European Central Bank Releases New Paper on Cryptocurrencies and Financial Stability

The European Central Bank (ECB), in charge of administering the monetary policy of Eurozone countries, has released a paper related to virtual currencies and their implications for financial stability, monetary policy and payments.

Mario Draghi, the president of the ECB has recently talked about digital assets explaining that they do not pose risks to financial stability.

ECB Releases Paper About Virtual Currencies

The paper seems to be explaining what Mario Draghi recently commented about digital assets. The report explains that Bitcoin (BTC) and other digital currencies do not “fulfil the functions of money.” Moreover, these cryptocurrencies do not have a tangible impact on the real economy.

The European Central Bank suggests that these cryptocurrencies do not have significant implications for monetary policy. However, this could change if virtual currencies reach mass adoption or if they are used as “credible” substitutes for cash and deposits.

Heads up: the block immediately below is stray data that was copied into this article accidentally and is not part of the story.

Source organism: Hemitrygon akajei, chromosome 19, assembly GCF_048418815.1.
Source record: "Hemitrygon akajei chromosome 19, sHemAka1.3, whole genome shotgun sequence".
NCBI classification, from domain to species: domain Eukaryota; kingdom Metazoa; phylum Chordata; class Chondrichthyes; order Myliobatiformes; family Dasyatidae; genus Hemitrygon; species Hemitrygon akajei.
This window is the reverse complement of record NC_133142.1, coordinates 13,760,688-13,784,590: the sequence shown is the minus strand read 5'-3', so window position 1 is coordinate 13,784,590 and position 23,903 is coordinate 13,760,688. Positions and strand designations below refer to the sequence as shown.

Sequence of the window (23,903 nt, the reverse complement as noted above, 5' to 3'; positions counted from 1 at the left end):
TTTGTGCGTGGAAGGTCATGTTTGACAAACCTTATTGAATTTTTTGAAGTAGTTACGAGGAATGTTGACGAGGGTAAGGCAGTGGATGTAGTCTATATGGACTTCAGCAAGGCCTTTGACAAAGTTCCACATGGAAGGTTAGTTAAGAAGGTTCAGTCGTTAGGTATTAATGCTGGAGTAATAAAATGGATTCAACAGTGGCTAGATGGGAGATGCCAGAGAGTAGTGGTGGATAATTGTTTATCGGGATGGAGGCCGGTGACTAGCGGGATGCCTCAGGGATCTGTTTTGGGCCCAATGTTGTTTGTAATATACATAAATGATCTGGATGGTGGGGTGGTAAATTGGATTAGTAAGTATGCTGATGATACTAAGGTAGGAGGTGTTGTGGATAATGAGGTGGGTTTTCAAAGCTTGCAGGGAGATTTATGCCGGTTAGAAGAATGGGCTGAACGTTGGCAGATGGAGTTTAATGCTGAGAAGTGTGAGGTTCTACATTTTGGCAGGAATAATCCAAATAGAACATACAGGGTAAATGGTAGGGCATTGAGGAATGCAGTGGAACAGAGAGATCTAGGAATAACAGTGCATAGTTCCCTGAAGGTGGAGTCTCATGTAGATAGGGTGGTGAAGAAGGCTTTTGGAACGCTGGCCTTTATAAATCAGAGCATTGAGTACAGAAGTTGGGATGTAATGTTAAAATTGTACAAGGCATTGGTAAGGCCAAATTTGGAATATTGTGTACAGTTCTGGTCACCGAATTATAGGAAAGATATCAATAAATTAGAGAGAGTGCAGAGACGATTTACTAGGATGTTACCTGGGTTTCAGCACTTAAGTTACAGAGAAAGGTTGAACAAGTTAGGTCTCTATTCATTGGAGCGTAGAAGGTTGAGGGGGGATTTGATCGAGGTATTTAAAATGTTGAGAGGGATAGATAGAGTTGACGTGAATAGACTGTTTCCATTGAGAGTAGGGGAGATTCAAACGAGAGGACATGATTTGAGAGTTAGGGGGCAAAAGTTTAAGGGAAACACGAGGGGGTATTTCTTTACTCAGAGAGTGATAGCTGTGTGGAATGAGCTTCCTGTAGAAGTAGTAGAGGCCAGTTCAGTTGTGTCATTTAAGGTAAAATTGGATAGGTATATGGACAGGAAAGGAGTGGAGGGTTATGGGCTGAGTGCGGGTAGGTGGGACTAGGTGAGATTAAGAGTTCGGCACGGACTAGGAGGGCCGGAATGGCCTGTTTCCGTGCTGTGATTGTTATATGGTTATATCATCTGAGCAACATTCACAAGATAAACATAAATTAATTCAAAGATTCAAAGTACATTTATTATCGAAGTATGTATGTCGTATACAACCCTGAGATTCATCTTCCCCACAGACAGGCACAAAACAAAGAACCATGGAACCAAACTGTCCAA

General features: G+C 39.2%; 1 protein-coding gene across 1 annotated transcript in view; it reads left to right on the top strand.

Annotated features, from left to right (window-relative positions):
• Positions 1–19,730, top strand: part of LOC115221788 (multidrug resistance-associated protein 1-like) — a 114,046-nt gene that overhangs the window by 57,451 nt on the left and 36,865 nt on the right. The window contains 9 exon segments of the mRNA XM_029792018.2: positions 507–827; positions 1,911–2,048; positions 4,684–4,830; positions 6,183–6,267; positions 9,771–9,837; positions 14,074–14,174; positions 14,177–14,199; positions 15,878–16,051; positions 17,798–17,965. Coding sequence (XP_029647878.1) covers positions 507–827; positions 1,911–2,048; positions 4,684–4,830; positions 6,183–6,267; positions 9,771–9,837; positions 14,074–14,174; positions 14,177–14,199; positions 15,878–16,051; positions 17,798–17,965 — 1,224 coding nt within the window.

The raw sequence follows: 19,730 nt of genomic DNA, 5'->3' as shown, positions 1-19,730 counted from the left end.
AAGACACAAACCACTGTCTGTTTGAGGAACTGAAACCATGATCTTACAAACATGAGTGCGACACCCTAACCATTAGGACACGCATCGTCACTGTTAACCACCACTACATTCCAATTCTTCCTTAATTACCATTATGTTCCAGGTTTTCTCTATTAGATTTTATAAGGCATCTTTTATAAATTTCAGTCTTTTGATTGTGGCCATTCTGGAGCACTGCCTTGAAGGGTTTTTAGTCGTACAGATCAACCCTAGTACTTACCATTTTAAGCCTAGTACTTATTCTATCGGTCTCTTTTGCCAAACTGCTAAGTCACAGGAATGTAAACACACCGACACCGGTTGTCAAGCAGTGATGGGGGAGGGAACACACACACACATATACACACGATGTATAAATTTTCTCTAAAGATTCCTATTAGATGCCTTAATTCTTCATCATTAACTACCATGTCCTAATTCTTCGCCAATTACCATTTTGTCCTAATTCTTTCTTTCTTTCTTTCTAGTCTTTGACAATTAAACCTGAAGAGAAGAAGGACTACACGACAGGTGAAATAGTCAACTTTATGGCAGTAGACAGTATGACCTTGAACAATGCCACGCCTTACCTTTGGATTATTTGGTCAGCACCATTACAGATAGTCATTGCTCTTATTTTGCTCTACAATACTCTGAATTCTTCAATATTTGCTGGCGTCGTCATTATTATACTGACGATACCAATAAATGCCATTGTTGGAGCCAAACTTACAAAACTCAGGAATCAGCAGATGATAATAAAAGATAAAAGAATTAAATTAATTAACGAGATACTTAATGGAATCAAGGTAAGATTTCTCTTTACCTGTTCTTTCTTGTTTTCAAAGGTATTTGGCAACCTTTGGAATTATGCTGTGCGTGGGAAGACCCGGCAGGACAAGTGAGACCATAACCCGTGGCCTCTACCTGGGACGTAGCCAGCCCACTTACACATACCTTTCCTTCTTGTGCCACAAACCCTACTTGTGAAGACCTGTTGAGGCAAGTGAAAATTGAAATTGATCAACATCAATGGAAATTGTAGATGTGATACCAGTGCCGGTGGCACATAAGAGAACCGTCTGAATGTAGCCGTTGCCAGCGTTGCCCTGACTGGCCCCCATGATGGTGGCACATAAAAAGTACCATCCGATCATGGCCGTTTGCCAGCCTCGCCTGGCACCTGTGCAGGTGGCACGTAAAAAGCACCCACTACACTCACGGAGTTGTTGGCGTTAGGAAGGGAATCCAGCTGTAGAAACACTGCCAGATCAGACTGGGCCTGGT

At the same time, they mention that there is a low number of merchants that use Bitcoin as a means of payment and that accept it for their goods and services. That means that they have no influence on “price-setting” and that they are not accepted all over the world.

In addition to it, the volatility that these digital currency assets have and the absence of central bank backing makes it very difficult for Bitcoin and cryptocurrencies to fulfil the characteristics of a monetary asset in the near future.

On the matter, the report reads as follows:

“The high volatility of crypto-assets, absence of central bank backing and the limited acceptance among merchants prevent crypto-assets from being currently used as substitutes for cash and deposits, as well as making it very difficult for crypto-asses to fulfil the characteristics of a monetary asset in the near future.”

They have also explained that Bitcoin and digital assets were not competing against cash and deposits. That means that they are not able to compete against fiat currencies such as the Euro.

The report has also talked about stablecoins and how they would impact monetary policy. In this regard, it remains to be seen if these stablecoins can offer a reduction in price volatility and reach a larger number of users. In addition to it, stablecoins could become less volatile if coins were collateralised by central bank reserves.

It is worth remembering that Mario Draghi, the president of the ECB, explained that cryptocurrencies are not real currencies. He has also stated that they are “very, very risky assets,” and that central banks shouldn’t be worried about them.

Europe doesn’t have any specific common regulation for virtual currencies and there are some countries such as Malta that are already receiving a large influx of crypto and blockchain-related companies.

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